Theoretical Perspectives

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Theoretical Perspectives by Mind Map: Theoretical Perspectives

1. The Nativist perspective believes that "inborn or innate human capabilities are responsible for language development" (Otto, 2010, p. 27). This perspective focuses more on the "nature" of a child.

1.1. Sub Idea 1

1.2. Sub Idea 2

2. Interactionist

2.1. The Interactionist perspective "focuses on the primary role of sociocultural interaction in children's development of language knowledge" (Otto, 2010, p.33). Children learn to speak through their want and desire to communicate with those around them.

2.2. Lev Vygotsky was an Interactionist Theorist. He felt that children learn the most through play and interacting with others.

3. Cognitive Developmentalist

3.1. The idea that "language is acquired as maturation occurs and cognitive competencies develop" (Otto, 2010, p. 30). This perspective focuses on the growth of the child. As the child matures and gets older, they will be able to better understand the environment around them. Thus, allowing them to enhance their language skills.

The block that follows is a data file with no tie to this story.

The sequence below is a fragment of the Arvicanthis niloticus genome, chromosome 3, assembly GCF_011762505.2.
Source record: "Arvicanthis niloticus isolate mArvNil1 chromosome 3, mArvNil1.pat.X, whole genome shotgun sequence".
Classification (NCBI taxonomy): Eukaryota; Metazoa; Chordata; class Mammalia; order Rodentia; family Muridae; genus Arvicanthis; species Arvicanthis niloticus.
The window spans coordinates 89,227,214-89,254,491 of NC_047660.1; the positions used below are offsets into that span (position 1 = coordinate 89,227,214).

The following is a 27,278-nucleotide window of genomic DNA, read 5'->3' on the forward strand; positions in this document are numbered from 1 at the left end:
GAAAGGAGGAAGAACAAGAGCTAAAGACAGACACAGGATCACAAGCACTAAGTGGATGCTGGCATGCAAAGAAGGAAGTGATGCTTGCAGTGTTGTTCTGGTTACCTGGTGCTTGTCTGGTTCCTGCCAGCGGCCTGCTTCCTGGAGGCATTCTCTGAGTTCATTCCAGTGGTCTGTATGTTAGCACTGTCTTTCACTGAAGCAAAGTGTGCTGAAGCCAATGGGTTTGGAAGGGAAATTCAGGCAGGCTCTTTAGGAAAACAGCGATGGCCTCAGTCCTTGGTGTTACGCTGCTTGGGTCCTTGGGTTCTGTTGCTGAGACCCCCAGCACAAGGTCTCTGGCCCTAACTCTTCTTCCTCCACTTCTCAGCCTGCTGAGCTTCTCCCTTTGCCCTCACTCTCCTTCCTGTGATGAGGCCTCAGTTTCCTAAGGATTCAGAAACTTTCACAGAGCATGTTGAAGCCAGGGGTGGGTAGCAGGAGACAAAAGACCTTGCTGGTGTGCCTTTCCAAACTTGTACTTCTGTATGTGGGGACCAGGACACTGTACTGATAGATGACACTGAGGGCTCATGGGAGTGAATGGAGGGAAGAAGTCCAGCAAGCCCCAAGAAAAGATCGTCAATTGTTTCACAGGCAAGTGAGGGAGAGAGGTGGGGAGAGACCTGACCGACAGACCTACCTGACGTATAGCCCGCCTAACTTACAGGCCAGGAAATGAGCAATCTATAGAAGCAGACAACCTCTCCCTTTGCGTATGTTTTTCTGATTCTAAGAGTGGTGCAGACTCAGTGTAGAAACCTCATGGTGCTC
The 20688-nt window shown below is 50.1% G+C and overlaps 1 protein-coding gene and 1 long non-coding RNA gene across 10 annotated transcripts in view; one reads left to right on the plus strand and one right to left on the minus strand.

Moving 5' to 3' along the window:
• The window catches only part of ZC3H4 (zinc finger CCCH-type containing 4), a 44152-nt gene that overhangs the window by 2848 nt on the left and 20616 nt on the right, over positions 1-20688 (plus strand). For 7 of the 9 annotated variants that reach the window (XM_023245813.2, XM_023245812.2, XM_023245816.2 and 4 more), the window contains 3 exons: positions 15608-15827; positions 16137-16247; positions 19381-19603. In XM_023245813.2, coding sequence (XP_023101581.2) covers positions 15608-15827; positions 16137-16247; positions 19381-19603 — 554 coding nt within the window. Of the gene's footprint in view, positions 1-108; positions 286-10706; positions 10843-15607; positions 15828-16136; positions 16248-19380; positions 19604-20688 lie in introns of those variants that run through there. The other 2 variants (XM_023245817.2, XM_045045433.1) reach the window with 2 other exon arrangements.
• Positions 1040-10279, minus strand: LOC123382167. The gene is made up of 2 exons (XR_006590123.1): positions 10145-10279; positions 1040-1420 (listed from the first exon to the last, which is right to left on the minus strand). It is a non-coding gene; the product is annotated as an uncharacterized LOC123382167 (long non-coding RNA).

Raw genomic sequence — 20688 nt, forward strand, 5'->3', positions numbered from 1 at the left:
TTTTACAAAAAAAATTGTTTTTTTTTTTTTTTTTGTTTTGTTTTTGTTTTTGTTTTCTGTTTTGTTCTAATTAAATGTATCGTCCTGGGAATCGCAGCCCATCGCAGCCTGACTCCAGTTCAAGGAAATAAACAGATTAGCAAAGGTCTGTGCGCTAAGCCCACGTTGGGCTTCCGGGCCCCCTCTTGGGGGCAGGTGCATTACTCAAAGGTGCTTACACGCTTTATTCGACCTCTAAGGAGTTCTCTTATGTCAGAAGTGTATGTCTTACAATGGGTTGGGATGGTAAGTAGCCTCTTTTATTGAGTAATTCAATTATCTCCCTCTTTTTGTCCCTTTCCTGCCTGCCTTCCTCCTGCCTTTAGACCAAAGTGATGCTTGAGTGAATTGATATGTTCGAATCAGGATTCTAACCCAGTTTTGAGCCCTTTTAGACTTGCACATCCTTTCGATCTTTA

3.2. A popular cognitive developmental theorist was Jean Piaget. He believed that children's development was broken down into stages.

4. Nativist

4.1. Linguist Noam Chomsky was associated with this perspective. He believed that children are already born with language skills and knowledge.

5. Behavorist

5.1. This perspective "emphasizes the role of nurture and considers learning to occur based on the stimuli, responses, and reinforcements that occur in the environment" (Otto, 2010, p.31). Behavorists believe that language skills are learned by observing people in the environment.

5.2. Theorist associated with this perspective was B.F. Skinner